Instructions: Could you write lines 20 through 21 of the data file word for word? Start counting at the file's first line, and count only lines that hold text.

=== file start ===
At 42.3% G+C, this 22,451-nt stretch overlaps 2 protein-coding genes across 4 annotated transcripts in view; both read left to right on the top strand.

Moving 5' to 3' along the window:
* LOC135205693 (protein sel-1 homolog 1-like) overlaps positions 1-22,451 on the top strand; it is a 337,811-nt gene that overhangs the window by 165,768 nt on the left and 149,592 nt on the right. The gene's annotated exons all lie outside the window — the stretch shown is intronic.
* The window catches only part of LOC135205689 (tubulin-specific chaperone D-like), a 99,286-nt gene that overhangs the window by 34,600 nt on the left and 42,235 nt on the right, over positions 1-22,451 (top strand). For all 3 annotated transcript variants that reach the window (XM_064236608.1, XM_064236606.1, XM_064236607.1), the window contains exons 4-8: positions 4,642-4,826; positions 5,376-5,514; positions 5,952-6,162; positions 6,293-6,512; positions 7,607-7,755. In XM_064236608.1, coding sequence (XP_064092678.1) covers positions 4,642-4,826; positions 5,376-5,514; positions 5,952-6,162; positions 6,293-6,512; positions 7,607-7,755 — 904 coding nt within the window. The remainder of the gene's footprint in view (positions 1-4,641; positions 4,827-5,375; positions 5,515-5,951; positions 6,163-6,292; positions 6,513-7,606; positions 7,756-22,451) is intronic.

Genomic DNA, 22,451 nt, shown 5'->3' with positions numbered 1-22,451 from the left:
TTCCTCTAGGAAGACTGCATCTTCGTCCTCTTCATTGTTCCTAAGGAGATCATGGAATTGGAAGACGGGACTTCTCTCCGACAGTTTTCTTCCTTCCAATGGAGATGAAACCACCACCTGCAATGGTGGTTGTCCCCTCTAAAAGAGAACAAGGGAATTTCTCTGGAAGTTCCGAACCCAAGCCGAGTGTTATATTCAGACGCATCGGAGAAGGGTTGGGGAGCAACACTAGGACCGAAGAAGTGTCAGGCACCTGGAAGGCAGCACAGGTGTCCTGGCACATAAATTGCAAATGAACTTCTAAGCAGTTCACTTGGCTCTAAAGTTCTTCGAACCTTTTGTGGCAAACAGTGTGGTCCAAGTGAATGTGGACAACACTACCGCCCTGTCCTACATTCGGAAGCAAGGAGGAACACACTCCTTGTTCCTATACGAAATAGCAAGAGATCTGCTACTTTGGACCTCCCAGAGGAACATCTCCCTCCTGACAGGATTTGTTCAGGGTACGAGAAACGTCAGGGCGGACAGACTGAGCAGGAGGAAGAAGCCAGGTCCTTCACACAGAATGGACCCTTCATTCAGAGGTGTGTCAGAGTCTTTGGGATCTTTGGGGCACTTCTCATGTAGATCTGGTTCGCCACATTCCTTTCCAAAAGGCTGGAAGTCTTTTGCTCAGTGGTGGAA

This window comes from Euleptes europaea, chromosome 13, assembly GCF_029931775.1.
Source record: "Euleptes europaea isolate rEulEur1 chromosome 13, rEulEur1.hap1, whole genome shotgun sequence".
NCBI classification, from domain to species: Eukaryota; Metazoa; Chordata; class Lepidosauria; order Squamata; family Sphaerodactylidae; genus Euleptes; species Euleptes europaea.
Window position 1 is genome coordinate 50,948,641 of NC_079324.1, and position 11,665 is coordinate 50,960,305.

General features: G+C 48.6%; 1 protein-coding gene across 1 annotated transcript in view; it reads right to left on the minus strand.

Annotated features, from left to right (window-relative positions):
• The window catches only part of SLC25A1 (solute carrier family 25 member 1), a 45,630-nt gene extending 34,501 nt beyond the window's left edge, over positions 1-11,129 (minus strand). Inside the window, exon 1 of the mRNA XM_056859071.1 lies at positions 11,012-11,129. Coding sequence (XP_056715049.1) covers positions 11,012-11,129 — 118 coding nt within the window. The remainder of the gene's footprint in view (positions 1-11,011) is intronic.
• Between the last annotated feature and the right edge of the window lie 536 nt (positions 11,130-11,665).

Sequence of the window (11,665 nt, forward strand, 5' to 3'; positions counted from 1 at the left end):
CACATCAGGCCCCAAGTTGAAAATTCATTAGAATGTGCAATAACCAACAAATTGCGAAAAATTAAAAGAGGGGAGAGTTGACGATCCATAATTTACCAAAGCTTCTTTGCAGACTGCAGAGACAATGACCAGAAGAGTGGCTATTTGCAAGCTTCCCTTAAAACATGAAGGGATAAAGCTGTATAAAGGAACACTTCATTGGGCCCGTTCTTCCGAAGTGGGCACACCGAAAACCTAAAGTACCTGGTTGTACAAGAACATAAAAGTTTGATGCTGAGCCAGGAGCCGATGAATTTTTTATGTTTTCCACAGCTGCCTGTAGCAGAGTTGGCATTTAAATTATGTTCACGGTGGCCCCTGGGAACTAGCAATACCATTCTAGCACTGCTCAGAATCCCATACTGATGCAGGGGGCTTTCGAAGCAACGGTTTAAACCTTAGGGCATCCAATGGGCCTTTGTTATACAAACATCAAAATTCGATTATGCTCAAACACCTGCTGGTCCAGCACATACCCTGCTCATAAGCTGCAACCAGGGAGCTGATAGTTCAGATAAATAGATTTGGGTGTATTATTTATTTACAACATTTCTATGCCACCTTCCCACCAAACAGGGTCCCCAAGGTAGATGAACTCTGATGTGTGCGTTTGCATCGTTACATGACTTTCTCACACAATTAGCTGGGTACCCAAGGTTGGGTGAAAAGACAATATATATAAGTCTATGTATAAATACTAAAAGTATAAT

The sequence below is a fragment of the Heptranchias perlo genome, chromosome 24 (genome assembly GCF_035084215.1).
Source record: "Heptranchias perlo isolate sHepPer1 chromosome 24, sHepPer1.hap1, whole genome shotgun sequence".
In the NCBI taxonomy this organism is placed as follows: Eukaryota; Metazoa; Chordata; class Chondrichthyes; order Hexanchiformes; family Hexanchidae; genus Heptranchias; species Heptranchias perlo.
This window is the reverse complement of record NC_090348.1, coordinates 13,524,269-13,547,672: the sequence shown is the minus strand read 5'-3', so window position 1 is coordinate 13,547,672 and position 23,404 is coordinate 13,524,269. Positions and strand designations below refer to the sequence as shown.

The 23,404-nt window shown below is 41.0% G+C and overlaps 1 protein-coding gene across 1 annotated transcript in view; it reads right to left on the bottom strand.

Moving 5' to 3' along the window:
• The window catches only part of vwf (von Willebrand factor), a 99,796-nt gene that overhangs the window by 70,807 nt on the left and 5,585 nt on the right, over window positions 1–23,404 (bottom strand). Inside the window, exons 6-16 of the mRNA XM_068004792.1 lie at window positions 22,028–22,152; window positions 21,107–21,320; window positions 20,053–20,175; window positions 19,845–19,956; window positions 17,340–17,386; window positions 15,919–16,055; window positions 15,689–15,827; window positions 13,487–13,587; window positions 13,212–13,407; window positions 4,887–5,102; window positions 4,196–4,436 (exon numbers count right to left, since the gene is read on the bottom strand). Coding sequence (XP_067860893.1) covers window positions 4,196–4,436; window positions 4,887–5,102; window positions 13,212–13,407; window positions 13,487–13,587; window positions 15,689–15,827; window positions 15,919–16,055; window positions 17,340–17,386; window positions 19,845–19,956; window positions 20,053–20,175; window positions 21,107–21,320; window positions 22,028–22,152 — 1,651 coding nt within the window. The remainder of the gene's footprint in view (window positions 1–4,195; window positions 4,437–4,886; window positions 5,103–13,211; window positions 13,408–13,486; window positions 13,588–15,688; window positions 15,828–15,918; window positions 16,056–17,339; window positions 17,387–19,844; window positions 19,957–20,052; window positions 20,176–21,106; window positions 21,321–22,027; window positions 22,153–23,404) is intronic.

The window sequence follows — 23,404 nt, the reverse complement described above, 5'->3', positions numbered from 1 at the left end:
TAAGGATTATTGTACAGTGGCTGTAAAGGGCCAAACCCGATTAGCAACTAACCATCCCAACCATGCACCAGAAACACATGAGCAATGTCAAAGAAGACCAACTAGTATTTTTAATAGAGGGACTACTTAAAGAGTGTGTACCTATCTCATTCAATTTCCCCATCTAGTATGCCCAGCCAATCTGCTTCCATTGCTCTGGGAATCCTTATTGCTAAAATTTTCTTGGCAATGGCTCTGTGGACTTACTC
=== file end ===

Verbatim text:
This window is the reverse complement of record NC_090348.1, coordinates 13,524,269-13,547,672: the sequence shown is the minus strand read 5'-3', so window position 1 is coordinate 13,547,672 and position 23,404 is coordinate 13,524,269. Positions and strand designations below refer to the sequence as shown.

The 23,404-nt window shown below is 41.0% G+C and overlaps 1 protein-coding gene across 1 annotated transcript in view; it reads right to left on the bottom strand.